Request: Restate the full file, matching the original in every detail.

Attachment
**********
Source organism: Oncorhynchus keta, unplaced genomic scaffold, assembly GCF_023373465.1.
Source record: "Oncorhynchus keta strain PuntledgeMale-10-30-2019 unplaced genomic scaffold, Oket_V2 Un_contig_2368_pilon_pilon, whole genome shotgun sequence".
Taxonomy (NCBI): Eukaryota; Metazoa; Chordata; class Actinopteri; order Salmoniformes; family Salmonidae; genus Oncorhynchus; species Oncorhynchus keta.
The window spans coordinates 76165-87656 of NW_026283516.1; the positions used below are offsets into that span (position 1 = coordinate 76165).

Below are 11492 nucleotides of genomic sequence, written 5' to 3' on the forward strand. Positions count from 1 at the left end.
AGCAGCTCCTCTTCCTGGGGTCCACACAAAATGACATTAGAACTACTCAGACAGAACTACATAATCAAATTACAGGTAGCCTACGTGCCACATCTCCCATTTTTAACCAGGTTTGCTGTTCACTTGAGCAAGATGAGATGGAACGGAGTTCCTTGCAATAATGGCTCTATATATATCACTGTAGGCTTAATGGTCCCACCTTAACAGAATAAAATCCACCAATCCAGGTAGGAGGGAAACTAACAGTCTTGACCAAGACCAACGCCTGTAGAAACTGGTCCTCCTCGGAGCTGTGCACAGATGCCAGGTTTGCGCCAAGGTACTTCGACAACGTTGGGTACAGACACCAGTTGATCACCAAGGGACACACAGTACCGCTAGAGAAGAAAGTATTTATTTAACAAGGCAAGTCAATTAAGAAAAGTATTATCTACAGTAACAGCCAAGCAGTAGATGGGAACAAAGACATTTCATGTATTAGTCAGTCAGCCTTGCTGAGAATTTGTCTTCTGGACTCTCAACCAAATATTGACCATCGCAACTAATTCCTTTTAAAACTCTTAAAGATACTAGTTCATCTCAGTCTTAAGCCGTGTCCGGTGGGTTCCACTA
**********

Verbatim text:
Source organism: Oncorhynchus keta, unplaced genomic scaffold, assembly GCF_023373465.1.
Source record: "Oncorhynchus keta strain PuntledgeMale-10-30-2019 unplaced genomic scaffold, Oket_V2 Un_contig_2368_pilon_pilon, whole genome shotgun sequence".
Taxonomy (NCBI): Eukaryota; Metazoa; Chordata; class Actinopteri; order Salmoniformes; family Salmonidae; genus Oncorhynchus; species Oncorhynchus keta.
The window spans coordinates 76165-87656 of NW_026283516.1; the positions used below are offsets into that span (position 1 = coordinate 76165).

Below are 11492 nucleotides of genomic sequence, written 5' to 3' on the forward strand. Positions count from 1 at the left end.
AGCAGCTCCTCTTCCTGGGGTCCACACAAAATGACATTAGAACTACTCAGACAGAACTACATAATCAAATTACAGGTAGCCTACGTGCCACATCTCCCATTTTTAACCAGGTTTGCTGTTCACTTGAGCAAGATGAGATGGAACGGAGTTCCTTGCAATAATGGCTCTATATATATCACTGTAGGCTTAATGGTCCCACCTTAACAGAATAAAATCCACCAATCCAGGTAGGAGGGAAACTAACAGTCTTGACCAAGACCAACGCCTGTAGAAACTGGTCCTCCTCGGAGCTGTGCACAGATGCCAGGTTTGCGCCAAGGTACTTCGACAACGTTGGGTACAGACACCAGTTGATCACCAAGGGACACACAGTACCGCTAGAGAAGAAAGTATTTATTTAACAAGGCAAGTCAATTAAGAAAAGTATTATCTACAGTAACAGCCAAGCAGTAGATGGGAACAAAGACATTTCATGTATTAGTCAGTCAGCCTTGCTGAGAATTTGTCTTCTGGACTCTCAACCAAATATTGACCATCGCAACTAATTCCTTTTAAAACTCTTAAAGATACTAGTTCATCTCAGTCTTAAGCCGTGTCCGGTGGGTTCCACTA